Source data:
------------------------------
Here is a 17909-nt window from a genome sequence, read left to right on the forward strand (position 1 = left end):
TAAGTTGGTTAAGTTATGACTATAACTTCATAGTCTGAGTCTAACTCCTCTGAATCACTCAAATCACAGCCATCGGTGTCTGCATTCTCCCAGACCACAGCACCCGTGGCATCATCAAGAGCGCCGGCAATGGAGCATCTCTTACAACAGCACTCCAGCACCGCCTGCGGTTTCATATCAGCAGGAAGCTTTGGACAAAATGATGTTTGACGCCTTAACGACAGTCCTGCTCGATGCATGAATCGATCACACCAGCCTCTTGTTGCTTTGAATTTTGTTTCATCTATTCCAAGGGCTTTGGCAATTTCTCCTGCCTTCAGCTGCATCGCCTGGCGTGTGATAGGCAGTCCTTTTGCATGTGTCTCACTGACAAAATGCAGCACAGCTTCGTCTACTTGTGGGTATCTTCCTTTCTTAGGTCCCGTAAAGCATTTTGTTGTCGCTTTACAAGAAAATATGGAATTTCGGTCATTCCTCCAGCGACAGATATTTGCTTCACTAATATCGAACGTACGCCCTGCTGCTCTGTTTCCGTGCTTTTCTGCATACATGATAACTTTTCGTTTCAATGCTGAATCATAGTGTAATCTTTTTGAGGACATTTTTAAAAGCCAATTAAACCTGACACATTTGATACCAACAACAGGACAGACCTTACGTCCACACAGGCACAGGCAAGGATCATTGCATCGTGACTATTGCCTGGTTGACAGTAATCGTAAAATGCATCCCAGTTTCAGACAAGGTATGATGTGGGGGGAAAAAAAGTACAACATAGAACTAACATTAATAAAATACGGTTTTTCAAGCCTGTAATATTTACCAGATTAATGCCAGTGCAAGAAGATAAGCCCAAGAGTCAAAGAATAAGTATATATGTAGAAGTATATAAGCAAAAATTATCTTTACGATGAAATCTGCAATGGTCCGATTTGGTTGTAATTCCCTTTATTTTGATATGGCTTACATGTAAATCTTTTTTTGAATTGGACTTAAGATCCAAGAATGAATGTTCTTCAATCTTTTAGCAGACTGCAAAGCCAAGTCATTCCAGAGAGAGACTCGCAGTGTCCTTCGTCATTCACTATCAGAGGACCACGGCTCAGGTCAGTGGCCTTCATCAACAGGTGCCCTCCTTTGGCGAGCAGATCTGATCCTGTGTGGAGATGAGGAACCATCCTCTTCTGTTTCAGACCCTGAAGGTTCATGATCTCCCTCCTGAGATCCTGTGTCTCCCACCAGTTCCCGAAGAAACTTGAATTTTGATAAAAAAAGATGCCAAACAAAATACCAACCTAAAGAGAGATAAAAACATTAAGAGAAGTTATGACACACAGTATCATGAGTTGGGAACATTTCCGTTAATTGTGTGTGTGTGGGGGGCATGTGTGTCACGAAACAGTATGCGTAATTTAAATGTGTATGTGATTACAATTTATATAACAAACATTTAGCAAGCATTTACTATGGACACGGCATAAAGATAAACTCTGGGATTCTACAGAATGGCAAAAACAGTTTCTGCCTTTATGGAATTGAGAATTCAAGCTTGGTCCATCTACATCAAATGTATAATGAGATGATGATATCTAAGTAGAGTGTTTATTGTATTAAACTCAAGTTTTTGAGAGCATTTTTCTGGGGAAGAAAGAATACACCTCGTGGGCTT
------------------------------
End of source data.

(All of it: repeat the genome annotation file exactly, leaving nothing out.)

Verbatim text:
Here is a 17909-nt window from a genome sequence, read left to right on the forward strand (position 1 = left end):
TAAGTTGGTTAAGTTATGACTATAACTTCATAGTCTGAGTCTAACTCCTCTGAATCACTCAAATCACAGCCATCGGTGTCTGCATTCTCCCAGACCACAGCACCCGTGGCATCATCAAGAGCGCCGGCAATGGAGCATCTCTTACAACAGCACTCCAGCACCGCCTGCGGTTTCATATCAGCAGGAAGCTTTGGACAAAATGATGTTTGACGCCTTAACGACAGTCCTGCTCGATGCATGAATCGATCACACCAGCCTCTTGTTGCTTTGAATTTTGTTTCATCTATTCCAAGGGCTTTGGCAATTTCTCCTGCCTTCAGCTGCATCGCCTGGCGTGTGATAGGCAGTCCTTTTGCATGTGTCTCACTGACAAAATGCAGCACAGCTTCGTCTACTTGTGGGTATCTTCCTTTCTTAGGTCCCGTAAAGCATTTTGTTGTCGCTTTACAAGAAAATATGGAATTTCGGTCATTCCTCCAGCGACAGATATTTGCTTCACTAATATCGAACGTACGCCCTGCTGCTCTGTTTCCGTGCTTTTCTGCATACATGATAACTTTTCGTTTCAATGCTGAATCATAGTGTAATCTTTTTGAGGACATTTTTAAAAGCCAATTAAACCTGACACATTTGATACCAACAACAGGACAGACCTTACGTCCACACAGGCACAGGCAAGGATCATTGCATCGTGACTATTGCCTGGTTGACAGTAATCGTAAAATGCATCCCAGTTTCAGACAAGGTATGATGTGGGGGGAAAAAAAGTACAACATAGAACTAACATTAATAAAATACGGTTTTTCAAGCCTGTAATATTTACCAGATTAATGCCAGTGCAAGAAGATAAGCCCAAGAGTCAAAGAATAAGTATATATGTAGAAGTATATAAGCAAAAATTATCTTTACGATGAAATCTGCAATGGTCCGATTTGGTTGTAATTCCCTTTATTTTGATATGGCTTACATGTAAATCTTTTTTTGAATTGGACTTAAGATCCAAGAATGAATGTTCTTCAATCTTTTAGCAGACTGCAAAGCCAAGTCATTCCAGAGAGAGACTCGCAGTGTCCTTCGTCATTCACTATCAGAGGACCACGGCTCAGGTCAGTGGCCTTCATCAACAGGTGCCCTCCTTTGGCGAGCAGATCTGATCCTGTGTGGAGATGAGGAACCATCCTCTTCTGTTTCAGACCCTGAAGGTTCATGATCTCCCTCCTGAGATCCTGTGTCTCCCACCAGTTCCCGAAGAAACTTGAATTTTGATAAAAAAAGATGCCAAACAAAATACCAACCTAAAGAGAGATAAAAACATTAAGAGAAGTTATGACACACAGTATCATGAGTTGGGAACATTTCCGTTAATTGTGTGTGTGTGGGGGGCATGTGTGTCACGAAACAGTATGCGTAATTTAAATGTGTATGTGATTACAATTTATATAACAAACATTTAGCAAGCATTTACTATGGACACGGCATAAAGATAAACTCTGGGATTCTACAGAATGGCAAAAACAGTTTCTGCCTTTATGGAATTGAGAATTCAAGCTTGGTCCATCTACATCAAATGTATAATGAGATGATGATATCTAAGTAGAGTGTTTATTGTATTAAACTCAAGTTTTTGAGAGCATTTTTCTGGGGAAGAAAGAATACACCTCGTGGGCTT